Over at the Mad Hatter book blog, I get to talk about one of my favourite obscure books – the Hebrew SF novel Luna: Gan Ha’eden Ha’geneti (Luna: The Genetic Paradise) by Israeli author Ram Moav:
I first came across Luna in the school library, and to my horror that must have been almost twenty years ago. It stood out, being one of the only—if not the only—titles on the science fiction shelf not to be a translation from the English. It was—almost miraculously, it seemed—written by an Israeli writer.
And what a writer!
Luna is, to a large extent, the last will and testament of its author, the Israeli geneticist Ram Moav. Like the unnamed narrator of his novel, he was dying of a terminal illness—he passed away shortly after completing the novel. His illness, and the narrator’s, inform the novel on a deep level—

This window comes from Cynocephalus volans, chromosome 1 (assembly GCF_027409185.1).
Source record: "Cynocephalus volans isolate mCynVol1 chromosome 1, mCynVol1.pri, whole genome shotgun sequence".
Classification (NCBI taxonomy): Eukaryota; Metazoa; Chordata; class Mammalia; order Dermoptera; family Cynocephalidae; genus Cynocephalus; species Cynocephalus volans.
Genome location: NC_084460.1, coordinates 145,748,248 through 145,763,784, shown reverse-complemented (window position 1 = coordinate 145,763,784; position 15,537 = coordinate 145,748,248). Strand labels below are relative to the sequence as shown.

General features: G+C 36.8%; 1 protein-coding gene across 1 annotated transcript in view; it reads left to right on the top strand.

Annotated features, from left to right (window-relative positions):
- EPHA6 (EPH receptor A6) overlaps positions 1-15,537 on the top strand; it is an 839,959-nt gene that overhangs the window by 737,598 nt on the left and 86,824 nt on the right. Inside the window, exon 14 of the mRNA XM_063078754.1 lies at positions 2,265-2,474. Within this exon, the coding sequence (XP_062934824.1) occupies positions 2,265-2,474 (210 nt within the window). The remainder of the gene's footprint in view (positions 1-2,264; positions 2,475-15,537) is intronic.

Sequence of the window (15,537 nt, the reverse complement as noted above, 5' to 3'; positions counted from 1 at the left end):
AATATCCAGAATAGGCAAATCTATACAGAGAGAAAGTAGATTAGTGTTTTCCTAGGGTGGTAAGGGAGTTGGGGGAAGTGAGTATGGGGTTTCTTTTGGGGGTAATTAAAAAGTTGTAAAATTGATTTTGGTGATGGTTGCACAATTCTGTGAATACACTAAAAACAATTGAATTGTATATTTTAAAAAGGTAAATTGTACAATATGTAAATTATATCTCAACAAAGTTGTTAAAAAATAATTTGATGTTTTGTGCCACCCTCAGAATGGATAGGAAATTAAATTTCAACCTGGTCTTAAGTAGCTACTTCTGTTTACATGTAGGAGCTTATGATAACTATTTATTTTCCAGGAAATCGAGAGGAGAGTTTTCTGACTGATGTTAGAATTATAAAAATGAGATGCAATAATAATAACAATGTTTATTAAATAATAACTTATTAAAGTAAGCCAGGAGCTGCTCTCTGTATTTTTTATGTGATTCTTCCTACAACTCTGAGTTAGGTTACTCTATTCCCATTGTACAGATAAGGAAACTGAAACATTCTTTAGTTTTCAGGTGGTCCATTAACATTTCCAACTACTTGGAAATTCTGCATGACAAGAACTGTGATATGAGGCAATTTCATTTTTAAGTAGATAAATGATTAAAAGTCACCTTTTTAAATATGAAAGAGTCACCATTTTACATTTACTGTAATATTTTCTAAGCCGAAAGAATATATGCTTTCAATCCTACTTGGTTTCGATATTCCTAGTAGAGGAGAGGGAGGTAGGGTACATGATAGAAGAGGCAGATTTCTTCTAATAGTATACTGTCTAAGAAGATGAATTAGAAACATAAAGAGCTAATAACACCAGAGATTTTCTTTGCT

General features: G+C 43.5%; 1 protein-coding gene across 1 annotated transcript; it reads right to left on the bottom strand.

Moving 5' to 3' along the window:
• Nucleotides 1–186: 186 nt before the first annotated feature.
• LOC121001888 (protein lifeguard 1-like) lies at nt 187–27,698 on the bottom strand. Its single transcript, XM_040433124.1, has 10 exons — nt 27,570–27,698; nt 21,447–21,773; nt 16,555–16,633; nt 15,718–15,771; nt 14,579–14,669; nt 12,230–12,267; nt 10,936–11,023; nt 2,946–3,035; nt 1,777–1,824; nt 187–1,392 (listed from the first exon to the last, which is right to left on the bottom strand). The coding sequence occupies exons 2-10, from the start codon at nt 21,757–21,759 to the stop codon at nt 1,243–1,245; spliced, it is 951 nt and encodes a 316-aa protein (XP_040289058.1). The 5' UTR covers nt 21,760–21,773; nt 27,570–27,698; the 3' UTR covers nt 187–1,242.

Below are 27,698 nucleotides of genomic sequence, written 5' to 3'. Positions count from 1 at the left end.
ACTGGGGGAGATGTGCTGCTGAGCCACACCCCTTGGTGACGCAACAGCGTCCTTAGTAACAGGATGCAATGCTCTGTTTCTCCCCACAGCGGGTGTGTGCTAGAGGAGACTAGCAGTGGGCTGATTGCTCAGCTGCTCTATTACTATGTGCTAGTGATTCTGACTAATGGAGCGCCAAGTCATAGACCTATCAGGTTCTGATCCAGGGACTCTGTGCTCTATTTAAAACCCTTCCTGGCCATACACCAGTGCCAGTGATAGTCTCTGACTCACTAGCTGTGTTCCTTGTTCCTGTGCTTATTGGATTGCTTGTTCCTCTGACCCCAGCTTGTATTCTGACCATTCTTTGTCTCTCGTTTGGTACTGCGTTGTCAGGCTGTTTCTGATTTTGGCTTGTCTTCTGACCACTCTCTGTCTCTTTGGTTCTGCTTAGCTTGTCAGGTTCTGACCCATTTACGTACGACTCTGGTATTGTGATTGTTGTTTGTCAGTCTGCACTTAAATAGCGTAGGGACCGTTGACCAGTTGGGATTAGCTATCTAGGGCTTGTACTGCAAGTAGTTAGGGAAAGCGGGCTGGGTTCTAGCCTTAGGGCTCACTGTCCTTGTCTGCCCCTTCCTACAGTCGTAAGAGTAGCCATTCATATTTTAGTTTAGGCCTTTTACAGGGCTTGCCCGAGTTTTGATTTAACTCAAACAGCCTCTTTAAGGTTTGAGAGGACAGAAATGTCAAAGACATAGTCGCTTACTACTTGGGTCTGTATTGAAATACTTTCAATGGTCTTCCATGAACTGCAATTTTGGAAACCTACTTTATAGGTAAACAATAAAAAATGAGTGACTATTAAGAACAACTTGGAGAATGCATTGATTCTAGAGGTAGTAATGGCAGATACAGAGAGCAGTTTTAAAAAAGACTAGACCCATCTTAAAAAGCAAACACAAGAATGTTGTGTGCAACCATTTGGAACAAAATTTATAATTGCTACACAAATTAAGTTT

But what is it about?
Luna’s narrator is a disillusioned scientist who, while slowly dying, is granted visions of the future by means of “The Camera”, a device that allows him (and us) to explore a future colony on the moon, a utopian place founded on extreme ideas of eugenics. Luna’s story is split in two: one follows the life story of the narrator, while the other follows a group of new immigrants to the lunar colony. – read the rest of the article.
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